Years back, folks didn’t have the luxury of ice makers in their home refrigerators.  Cold water, as it comes straight from the faucet was used and, you just repeated the process a time or two to quickly cool the eggs down.  You can just let them sit in the water for a few minutes until they get cool enough to handle without burning your fingers.

When the eggs are cooled enough to handle, take one and, tap the big round end on your counter top or sink.  Place the egg under your hand and gently roll it to crack the shell all over.

Start at the big end of the egg and gently pull away the shell.  Just under the shell is a very thin membrane that you want to get under as it will make peeling the egg fairly easy.  The big end of the egg has a small air pocket and you can best get under this membrane by starting in this area.  Once you’re under it, the shell will normally pull right away.  If you don’t get under it, you’ll know it, and will struggle to remove the shell.  Fresher eggs are harder to peel because of this membrane which is why we suggest you use eggs that are about 5-7 days old.

Sometimes, it helps to just try and peel them under cool running water.  If you’re having problems, try this.  Most of the time though, I’ll just dip them back into the pot of water to get them wet again.  I find that works pretty good.

Once you’ve slipped the shell off the egg, rinse the cooked egg under cool running water and set it aside.

Repeat the process until all the eggs are peeled.  More than likely, you’ll have one or two that just don’t want to play right.  I always boil one or two more than I need just to be safe.  Besides, you’re going to sample them when you finish and you don’t want an empty spot on that egg plate now do you?  Having an extra one also insures you have plenty of “filling” for your finished eggs.

Take a sharp knife and slice each egg in half lengthwise.  If the yolk sticks to your blade, wipe it with a damp paper towel after each cut to keep them all looking good.

Gently squeeze the backside of each egg half and pop the yolk out.  If they don’t pop right out, you can also take a spoon and gently remove the yolk from the white.  Use caution so you don’t tear the egg white apart.  If one does split, you can just add it into the yolks and mix it in with the rest of the yolk mixture in the steps below.

Repeat the process until you have all the yolks in the bowl.

Place all the egg whites on a large plate and set them aside.

Take the back of a fork and mash up all of the egg yolks.

Now, add the Mayonnaise.  (I just hope you’re adding Duke’s Mayonnaise.)  Smile

Add the Mustard.

Add the Salt.

Sprinkle on some Black Pepper.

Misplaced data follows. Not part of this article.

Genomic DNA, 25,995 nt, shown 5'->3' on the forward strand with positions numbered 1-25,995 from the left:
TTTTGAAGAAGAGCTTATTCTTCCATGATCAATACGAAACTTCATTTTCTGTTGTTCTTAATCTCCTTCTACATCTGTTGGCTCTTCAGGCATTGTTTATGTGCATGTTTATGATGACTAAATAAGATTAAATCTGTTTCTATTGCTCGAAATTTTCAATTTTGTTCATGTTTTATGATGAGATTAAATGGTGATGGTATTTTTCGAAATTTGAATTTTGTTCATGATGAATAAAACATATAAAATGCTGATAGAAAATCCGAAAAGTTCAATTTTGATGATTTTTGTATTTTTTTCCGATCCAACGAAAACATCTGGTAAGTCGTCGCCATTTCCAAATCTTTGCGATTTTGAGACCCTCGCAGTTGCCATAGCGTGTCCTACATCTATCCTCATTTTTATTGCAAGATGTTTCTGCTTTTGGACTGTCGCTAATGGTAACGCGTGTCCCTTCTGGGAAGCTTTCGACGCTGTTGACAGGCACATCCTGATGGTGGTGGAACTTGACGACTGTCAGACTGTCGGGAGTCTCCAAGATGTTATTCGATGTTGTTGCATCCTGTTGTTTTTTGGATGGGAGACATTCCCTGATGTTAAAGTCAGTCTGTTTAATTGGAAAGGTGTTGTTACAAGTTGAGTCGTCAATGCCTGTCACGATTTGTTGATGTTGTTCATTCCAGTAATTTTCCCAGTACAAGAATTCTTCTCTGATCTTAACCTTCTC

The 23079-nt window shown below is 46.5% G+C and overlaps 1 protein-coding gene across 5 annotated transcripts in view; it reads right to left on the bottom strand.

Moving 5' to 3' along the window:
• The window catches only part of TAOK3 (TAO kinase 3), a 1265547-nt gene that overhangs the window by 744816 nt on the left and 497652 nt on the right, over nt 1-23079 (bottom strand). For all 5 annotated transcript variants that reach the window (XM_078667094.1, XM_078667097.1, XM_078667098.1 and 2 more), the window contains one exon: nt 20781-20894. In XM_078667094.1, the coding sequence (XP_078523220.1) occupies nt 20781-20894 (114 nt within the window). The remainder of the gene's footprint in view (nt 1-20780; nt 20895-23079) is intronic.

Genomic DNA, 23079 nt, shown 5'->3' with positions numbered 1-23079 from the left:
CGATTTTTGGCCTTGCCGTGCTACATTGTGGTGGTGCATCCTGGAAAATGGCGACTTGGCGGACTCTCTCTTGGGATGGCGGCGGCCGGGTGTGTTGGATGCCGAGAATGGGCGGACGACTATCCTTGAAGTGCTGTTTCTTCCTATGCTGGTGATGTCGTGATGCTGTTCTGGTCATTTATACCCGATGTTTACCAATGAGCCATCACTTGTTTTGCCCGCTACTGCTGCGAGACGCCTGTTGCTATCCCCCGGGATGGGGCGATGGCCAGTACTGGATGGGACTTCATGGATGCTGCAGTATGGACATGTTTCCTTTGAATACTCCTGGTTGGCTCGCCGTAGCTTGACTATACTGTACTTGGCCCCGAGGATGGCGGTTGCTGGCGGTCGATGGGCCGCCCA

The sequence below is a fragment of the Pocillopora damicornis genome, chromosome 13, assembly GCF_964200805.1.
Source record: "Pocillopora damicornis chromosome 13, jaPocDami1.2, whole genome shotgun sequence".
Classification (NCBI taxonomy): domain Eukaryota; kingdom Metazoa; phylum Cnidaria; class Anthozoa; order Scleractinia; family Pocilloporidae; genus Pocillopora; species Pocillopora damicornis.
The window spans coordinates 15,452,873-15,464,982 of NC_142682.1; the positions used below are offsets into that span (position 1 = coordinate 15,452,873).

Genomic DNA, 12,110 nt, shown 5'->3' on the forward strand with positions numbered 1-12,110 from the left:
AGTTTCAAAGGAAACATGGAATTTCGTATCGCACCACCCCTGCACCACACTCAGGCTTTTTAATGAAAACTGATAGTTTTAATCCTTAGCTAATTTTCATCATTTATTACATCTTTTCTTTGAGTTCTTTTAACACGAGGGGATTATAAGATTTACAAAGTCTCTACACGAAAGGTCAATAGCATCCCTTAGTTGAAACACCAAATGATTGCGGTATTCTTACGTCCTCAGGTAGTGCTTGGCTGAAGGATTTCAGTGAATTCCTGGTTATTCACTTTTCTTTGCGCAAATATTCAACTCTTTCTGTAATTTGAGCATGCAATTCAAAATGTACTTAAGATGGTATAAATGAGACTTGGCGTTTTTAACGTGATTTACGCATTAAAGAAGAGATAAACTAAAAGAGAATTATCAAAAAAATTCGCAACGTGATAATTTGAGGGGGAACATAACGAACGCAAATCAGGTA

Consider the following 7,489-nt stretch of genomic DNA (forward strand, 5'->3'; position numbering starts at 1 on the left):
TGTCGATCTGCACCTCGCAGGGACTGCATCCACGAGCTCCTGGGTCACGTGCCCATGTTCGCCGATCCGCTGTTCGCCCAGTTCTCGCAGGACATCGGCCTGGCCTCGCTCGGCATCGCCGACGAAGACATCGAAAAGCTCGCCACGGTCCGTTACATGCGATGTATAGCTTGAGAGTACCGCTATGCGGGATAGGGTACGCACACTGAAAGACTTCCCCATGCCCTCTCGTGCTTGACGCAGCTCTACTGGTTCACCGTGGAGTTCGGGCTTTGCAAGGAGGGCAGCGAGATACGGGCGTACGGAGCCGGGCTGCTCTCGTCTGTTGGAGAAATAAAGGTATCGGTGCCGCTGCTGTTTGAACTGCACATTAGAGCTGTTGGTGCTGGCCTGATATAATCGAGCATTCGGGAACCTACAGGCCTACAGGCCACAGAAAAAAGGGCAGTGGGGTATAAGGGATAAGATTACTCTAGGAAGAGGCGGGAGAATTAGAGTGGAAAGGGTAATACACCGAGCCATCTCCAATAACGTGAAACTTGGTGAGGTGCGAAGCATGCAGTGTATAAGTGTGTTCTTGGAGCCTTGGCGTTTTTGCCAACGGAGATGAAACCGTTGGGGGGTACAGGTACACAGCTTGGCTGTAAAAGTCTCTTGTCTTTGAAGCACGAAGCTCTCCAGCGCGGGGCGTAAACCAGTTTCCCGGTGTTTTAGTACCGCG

I chopped up some of my Sweet Pickles that I made last summer to use in place of the Sweet Relish.

Add the Sweet Pickle Relish to the bowl.  These slightly bigger pieces of pickle also give the finished product a little crunch when you bite into them.  I kind of like that.

Mix all the ingredients well with your fork.  Give it a taste and see if it needs a little more of one of the ingredients.  Adjust as needed to suit your taste preference.

At this point, you could just go ahead and spoon the mixture into your egg bowls.  Or, spoon the mixture into a Zip-lock type plastic bag and close it up.

Using some scissors, clip off one of the corners of the bag.

Squeeze enough of the mixture into each of the egg whites to fill it up and above the top.

Some folks like to use pastry bags with cake decorating tips to make their eggs look a little more fancy.  If you think you’d like to do this, reduce the amount of Mayonnaise that you add in the beginning so the mixture will be much thicker.  You’ll need it somewhat drier and thicker in order for it to hold its shape once you start to pipe it out into the egg bowls.

Sprinkle the tops with a little Paprika to give them some added color.  I suggest you sprinkle them before you place them on your Deviled Egg Platter if you’re using one of those, especially if its white.  It will make for a cleaner looking presentation to not have the dish covered with Paprika.

Serve and Enjoy!

As I mentioned at the start of this recipe, Deviled Eggs are very versatile and can be made in so many different ways.  This is just a simple and basic recipe to get you started.  You can make them as spicy as you like by topping them with Jalapeno Peppers, or good and savory with some chopped bacon, spring onions, sliced olives and… the list just goes on and on.  I hope you’ll give them a try and be sure to leave us a comment in the section below to tell us how you like them.

Leave a Comment

Your email address will not be published. Required fields are marked *

Scroll to Top

Subscribe To Our Newsletter

Subscribe to my newsletter for all the latest updates: